Giant model of a magnet
A demonstration to link theory and experiment.
Apparatus and materials
Plotting compasses, as many as possible
Health & Safety
Some magnetising and de-manetising coils are powered by mains a.c. Only use them if they have been inspected and tested for electrical safety.
a Arrange as many compasses as possible in a regular crowd to fill a rectangle on the bench top, as a model of a bar magnet.
b To 'magnetize' the model, draw a large magnet once over the compass needles from end to end of the crowd.
c To 'demagnetize', wave the large magnet arbitrarily over the model, taking the magnet slowly farther and farther away while waving it.
1 This model illustrates an early, simple theory of a magnet (but does not do justice in detail to the modern domain theory). It is so important that students should see it clearly at close range, not at a distance on a remote high lecture bench. Students should be encouraged to take turns in small groups to try it. Before students try the model, warn them not to bring the large 'magnetizing' magnet very near the compass needles.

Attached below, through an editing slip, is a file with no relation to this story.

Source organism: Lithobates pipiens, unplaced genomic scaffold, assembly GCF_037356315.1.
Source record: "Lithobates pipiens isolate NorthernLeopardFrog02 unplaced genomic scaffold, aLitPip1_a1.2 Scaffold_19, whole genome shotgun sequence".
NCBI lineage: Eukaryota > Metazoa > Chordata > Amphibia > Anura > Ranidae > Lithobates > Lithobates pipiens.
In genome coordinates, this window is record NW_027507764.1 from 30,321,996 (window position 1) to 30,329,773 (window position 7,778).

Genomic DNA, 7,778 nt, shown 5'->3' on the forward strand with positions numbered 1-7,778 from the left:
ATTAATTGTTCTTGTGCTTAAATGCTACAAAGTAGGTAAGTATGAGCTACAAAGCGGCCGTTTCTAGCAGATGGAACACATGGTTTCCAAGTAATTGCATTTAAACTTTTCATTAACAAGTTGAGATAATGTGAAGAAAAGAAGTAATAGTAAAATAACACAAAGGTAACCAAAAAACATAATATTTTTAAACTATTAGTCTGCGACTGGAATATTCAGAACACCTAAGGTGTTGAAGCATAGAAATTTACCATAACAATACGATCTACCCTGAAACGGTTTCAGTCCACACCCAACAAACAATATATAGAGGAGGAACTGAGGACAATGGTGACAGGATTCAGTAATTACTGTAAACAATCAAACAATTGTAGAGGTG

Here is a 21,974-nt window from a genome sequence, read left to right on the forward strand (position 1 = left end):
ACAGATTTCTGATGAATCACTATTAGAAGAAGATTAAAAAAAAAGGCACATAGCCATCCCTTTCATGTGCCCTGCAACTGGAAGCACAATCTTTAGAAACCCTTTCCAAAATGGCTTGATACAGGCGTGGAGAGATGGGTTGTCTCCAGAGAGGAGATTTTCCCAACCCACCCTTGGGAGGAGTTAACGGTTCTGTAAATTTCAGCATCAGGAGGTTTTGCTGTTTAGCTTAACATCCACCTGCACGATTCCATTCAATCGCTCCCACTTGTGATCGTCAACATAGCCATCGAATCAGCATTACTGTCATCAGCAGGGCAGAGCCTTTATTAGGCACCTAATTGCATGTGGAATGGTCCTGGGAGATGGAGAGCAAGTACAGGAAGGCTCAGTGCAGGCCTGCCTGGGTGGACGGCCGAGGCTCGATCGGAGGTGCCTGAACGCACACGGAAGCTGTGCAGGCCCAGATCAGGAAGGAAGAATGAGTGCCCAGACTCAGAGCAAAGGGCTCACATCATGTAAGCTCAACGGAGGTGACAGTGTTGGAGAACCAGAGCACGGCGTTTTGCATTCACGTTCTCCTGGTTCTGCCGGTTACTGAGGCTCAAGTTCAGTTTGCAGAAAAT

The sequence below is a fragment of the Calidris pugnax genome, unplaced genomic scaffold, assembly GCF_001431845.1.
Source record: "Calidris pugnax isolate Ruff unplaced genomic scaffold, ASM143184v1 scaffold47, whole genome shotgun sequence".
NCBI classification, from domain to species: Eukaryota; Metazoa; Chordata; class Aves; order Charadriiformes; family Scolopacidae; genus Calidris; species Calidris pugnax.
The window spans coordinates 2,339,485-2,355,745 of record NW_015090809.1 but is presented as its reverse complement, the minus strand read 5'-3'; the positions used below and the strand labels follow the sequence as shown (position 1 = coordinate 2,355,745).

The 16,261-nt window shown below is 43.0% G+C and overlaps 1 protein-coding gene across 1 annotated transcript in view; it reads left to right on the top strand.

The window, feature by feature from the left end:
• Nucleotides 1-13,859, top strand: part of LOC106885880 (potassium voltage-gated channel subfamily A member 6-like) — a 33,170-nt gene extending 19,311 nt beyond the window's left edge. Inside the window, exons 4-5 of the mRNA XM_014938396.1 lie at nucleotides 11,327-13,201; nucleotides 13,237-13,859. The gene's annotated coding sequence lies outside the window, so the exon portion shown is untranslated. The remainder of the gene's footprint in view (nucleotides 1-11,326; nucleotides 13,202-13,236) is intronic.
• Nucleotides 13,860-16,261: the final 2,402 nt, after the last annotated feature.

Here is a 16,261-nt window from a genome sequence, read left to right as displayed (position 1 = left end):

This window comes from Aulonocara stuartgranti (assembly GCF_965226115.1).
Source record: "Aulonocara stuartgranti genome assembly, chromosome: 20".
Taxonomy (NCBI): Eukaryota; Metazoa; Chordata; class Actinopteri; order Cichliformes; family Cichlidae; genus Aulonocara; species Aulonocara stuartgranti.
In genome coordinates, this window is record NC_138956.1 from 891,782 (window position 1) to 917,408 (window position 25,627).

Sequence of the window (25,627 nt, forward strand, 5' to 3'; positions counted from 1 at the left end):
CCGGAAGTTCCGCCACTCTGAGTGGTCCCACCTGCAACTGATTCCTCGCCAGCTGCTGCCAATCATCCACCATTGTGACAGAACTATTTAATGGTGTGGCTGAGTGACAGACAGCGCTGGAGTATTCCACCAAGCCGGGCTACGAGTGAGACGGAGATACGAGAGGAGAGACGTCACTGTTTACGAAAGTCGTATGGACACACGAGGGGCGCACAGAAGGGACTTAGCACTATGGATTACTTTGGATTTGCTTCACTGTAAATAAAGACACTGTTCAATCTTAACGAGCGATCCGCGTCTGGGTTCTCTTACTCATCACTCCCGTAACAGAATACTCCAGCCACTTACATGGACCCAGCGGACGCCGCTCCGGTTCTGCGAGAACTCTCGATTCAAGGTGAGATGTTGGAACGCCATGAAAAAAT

2 If the compass needles are mounted in transparent cells, a crowd of them can be shown on an overhead projector. A projection model can be made cheaply by pushing points of sewing needles through a thin sheet of Perspex, as pivots for compass needles from cheap plotting compasses. Install a transparent lid over the array to avoid losses in storage.
This has the advantage of providing a large picture for a demonstration, and the disadvantage of being more 'special' than a crowd of ordinary compasses.
3 If compass needles acquire reverse magnetization, demagnetise them using an alternating current. Then remagnetize them by placing them in a coil in which a direct current is turned on momentarily. Not all will be magnetised the 'right' way at the first try. Remove the ones that are, and repeat with the rest.
This experiment was safety-checked in December 2004